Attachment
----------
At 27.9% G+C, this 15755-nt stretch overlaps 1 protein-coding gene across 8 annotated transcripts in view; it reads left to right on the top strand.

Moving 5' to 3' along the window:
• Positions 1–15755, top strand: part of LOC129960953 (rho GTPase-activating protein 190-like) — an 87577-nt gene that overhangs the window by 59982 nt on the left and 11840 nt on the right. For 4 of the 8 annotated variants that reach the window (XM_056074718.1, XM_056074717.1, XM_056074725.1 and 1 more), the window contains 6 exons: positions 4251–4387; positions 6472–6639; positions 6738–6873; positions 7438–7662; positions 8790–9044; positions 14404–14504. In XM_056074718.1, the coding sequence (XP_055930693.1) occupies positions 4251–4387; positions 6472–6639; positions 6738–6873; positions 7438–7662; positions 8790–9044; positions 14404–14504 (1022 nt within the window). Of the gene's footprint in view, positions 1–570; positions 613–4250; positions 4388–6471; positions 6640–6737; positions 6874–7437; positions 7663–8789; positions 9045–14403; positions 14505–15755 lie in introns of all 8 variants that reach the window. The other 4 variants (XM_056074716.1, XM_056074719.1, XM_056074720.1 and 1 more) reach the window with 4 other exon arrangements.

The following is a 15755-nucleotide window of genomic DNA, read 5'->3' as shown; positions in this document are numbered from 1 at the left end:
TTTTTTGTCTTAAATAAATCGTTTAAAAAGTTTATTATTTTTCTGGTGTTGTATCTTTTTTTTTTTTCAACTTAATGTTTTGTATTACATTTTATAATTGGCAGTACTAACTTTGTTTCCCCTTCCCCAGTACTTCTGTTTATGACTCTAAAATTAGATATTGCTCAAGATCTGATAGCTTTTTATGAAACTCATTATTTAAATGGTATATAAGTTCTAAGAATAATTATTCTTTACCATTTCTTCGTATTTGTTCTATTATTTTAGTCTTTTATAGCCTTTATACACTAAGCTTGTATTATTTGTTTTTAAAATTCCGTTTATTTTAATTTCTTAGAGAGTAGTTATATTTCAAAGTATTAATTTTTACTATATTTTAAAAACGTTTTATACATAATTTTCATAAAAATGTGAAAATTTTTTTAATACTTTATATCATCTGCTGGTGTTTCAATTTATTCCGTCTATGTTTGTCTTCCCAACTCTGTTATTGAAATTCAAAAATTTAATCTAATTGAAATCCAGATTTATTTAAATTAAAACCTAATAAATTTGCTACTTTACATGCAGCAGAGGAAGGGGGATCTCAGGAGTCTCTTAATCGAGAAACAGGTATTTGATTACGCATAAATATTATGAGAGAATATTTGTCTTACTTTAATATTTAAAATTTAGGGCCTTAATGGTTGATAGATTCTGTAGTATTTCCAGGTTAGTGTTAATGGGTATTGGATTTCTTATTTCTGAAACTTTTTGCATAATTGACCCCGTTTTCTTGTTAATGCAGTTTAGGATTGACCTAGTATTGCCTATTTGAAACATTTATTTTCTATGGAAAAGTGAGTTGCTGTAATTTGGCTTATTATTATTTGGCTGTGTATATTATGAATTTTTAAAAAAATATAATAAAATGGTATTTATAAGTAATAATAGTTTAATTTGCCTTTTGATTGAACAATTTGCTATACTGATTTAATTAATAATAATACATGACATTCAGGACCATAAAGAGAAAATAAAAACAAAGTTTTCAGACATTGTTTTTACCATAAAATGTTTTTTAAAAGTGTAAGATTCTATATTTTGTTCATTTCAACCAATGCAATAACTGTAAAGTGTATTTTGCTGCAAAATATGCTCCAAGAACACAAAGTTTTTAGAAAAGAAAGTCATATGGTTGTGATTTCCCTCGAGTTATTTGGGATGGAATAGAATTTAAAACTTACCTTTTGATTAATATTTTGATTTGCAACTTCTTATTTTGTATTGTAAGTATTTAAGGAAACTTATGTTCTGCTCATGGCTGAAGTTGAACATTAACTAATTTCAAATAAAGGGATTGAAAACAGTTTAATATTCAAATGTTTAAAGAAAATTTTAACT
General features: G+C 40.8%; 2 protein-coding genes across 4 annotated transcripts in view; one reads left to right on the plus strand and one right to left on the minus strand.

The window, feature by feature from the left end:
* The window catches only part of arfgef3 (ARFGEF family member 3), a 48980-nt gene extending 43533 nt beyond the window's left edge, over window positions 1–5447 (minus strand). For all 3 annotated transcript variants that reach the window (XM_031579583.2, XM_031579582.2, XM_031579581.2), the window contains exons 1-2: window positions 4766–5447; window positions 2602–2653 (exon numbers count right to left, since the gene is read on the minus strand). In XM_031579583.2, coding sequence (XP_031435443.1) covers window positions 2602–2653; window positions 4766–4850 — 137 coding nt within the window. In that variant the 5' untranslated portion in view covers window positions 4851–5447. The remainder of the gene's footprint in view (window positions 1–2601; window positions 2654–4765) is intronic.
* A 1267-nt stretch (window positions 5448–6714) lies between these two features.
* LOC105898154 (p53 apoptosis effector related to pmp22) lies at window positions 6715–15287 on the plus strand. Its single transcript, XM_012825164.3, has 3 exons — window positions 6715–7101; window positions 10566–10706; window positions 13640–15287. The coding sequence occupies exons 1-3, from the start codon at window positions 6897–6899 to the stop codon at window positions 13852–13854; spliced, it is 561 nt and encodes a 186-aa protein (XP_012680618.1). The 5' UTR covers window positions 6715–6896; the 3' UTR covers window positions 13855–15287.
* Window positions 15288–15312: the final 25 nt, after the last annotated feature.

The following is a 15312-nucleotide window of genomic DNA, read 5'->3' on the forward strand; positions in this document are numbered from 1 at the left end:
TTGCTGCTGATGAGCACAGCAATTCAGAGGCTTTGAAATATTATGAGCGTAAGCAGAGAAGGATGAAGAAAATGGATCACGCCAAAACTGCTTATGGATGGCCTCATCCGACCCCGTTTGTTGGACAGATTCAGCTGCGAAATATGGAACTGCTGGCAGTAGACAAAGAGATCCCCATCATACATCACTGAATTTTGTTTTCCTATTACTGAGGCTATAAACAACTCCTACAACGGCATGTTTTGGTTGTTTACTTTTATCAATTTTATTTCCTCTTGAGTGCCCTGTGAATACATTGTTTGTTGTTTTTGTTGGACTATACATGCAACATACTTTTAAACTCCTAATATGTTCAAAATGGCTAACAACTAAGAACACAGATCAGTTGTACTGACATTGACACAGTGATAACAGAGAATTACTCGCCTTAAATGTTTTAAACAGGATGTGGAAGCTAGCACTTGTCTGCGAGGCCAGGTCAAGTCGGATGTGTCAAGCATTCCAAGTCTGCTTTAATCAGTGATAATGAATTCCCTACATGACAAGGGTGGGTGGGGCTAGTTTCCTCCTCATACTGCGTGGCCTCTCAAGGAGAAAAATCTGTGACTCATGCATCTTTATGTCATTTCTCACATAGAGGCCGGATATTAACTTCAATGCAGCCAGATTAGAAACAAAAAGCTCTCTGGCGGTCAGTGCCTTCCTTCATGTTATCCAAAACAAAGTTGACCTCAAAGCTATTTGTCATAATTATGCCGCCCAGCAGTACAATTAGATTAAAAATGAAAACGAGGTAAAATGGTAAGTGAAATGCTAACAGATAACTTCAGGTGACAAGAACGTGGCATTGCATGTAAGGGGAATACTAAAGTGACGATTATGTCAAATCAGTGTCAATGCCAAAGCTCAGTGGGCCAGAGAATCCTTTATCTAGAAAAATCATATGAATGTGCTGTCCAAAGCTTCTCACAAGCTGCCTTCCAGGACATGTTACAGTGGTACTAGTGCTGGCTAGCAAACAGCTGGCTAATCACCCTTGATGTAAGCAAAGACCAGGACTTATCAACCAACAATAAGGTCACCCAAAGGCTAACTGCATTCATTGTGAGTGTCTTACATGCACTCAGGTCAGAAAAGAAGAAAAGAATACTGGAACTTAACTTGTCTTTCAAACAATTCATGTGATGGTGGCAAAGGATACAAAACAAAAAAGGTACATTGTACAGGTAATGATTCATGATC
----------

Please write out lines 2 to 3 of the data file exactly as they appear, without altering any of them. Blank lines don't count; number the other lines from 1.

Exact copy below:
Moving 5' to 3' along the window:
• Positions 1–15755, top strand: part of LOC129960953 (rho GTPase-activating protein 190-like) — an 87577-nt gene that overhangs the window by 59982 nt on the left and 11840 nt on the right. For 4 of the 8 annotated variants that reach the window (XM_056074718.1, XM_056074717.1, XM_056074725.1 and 1 more), the window contains 6 exons: positions 4251–4387; positions 6472–6639; positions 6738–6873; positions 7438–7662; positions 8790–9044; positions 14404–14504. In XM_056074718.1, the coding sequence (XP_055930693.1) occupies positions 4251–4387; positions 6472–6639; positions 6738–6873; positions 7438–7662; positions 8790–9044; positions 14404–14504 (1022 nt within the window). Of the gene's footprint in view, positions 1–570; positions 613–4250; positions 4388–6471; positions 6640–6737; positions 6874–7437; positions 7663–8789; positions 9045–14403; positions 14505–15755 lie in introns of all 8 variants that reach the window. The other 4 variants (XM_056074716.1, XM_056074719.1, XM_056074720.1 and 1 more) reach the window with 4 other exon arrangements.